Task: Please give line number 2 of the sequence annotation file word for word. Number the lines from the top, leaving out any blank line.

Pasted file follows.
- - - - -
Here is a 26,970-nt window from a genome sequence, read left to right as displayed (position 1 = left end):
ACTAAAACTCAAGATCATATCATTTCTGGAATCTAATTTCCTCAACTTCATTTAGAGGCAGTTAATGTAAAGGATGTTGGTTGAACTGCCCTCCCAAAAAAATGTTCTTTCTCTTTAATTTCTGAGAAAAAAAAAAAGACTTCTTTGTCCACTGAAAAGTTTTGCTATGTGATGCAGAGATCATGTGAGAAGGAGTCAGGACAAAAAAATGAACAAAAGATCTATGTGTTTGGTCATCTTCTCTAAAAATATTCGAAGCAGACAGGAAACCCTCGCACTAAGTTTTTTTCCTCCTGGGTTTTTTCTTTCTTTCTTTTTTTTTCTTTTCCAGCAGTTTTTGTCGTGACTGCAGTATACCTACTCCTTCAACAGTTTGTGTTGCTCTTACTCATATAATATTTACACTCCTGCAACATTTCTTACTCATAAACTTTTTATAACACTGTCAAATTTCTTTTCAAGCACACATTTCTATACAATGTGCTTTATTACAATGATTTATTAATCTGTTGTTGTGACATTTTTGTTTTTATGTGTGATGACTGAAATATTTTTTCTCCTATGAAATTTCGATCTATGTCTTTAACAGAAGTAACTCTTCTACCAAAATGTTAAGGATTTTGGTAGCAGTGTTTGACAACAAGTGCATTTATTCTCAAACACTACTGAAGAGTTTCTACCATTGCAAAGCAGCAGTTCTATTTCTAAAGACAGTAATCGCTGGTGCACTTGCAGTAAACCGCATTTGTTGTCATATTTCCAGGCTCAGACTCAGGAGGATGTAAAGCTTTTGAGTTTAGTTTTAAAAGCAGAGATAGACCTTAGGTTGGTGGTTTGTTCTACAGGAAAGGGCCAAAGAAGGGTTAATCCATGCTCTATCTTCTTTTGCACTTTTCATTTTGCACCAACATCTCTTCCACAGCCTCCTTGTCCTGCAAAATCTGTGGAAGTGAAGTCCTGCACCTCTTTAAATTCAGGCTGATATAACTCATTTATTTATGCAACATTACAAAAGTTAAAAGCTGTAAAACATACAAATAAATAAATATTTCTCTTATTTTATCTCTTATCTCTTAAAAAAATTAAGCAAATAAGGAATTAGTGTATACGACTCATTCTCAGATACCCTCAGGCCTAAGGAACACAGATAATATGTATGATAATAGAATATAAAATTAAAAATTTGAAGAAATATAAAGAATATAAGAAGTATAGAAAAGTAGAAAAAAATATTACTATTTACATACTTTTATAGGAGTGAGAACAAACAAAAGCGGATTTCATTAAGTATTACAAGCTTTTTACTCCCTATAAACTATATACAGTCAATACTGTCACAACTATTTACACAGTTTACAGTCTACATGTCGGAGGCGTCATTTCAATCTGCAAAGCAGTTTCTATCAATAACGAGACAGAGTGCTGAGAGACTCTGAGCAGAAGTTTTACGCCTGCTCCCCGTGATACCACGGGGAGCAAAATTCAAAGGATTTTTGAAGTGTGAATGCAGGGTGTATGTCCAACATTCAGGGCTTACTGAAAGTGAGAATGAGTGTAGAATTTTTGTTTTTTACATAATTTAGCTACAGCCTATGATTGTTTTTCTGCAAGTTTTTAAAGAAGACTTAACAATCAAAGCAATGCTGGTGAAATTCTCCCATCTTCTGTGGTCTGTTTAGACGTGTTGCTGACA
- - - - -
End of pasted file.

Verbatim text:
ACTAAAACTCAAGATCATATCATTTCTGGAATCTAATTTCCTCAACTTCATTTAGAGGCAGTTAATGTAAAGGATGTTGGTTGAACTGCCCTCCCAAAAAAATGTTCTTTCTCTTTAATTTCTGAGAAAAAAAAAAAGACTTCTTTGTCCACTGAAAAGTTTTGCTATGTGATGCAGAGATCATGTGAGAAGGAGTCAGGACAAAAAAATGAACAAAAGATCTATGTGTTTGGTCATCTTCTCTAAAAATATTCGAAGCAGACAGGAAACCCTCGCACTAAGTTTTTTTCCTCCTGGGTTTTTTCTTTCTTTCTTTTTTTTTCTTTTCCAGCAGTTTTTGTCGTGACTGCAGTATACCTACTCCTTCAACAGTTTGTGTTGCTCTTACTCATATAATATTTACACTCCTGCAACATTTCTTACTCATAAACTTTTTATAACACTGTCAAATTTCTTTTCAAGCACACATTTCTATACAATGTGCTTTATTACAATGATTTATTAATCTGTTGTTGTGACATTTTTGTTTTTATGTGTGATGACTGAAATATTTTTTCTCCTATGAAATTTCGATCTATGTCTTTAACAGAAGTAACTCTTCTACCAAAATGTTAAGGATTTTGGTAGCAGTGTTTGACAACAAGTGCATTTATTCTCAAACACTACTGAAGAGTTTCTACCATTGCAAAGCAGCAGTTCTATTTCTAAAGACAGTAATCGCTGGTGCACTTGCAGTAAACCGCATTTGTTGTCATATTTCCAGGCTCAGACTCAGGAGGATGTAAAGCTTTTGAGTTTAGTTTTAAAAGCAGAGATAGACCTTAGGTTGGTGGTTTGTTCTACAGGAAAGGGCCAAAGAAGGGTTAATCCATGCTCTATCTTCTTTTGCACTTTTCATTTTGCACCAACATCTCTTCCACAGCCTCCTTGTCCTGCAAAATCTGTGGAAGTGAAGTCCTGCACCTCTTTAAATTCAGGCTGATATAACTCATTTATTTATGCAACATTACAAAAGTTAAAAGCTGTAAAACATACAAATAAATAAATATTTCTCTTATTTTATCTCTTATCTCTTAAAAAAATTAAGCAAATAAGGAATTAGTGTATACGACTCATTCTCAGATACCCTCAGGCCTAAGGAACACAGATAATATGTATGATAATAGAATATAAAATTAAAAATTTGAAGAAATATAAAGAATATAAGAAGTATAGAAAAGTAGAAAAAAATATTACTATTTACATACTTTTATAGGAGTGAGAACAAACAAAAGCGGATTTCATTAAGTATTACAAGCTTTTTACTCCCTATAAACTATATACAGTCAATACTGTCACAACTATTTACACAGTTTACAGTCTACATGTCGGAGGCGTCATTTCAATCTGCAAAGCAGTTTCTATCAATAACGAGACAGAGTGCTGAGAGACTCTGAGCAGAAGTTTTACGCCTGCTCCCCGTGATACCACGGGGAGCAAAATTCAAAGGATTTTTGAAGTGTGAATGCAGGGTGTATGTCCAACATTCAGGGCTTACTGAAAGTGAGAATGAGTGTAGAATTTTTGTTTTTTACATAATTTAGCTACAGCCTATGATTGTTTTTCTGCAAGTTTTTAAAGAAGACTTAACAATCAAAGCAATGCTGGTGAAATTCTCCCATCTTCTGTGGTCTGTTTAGACGTGTTGCTGACA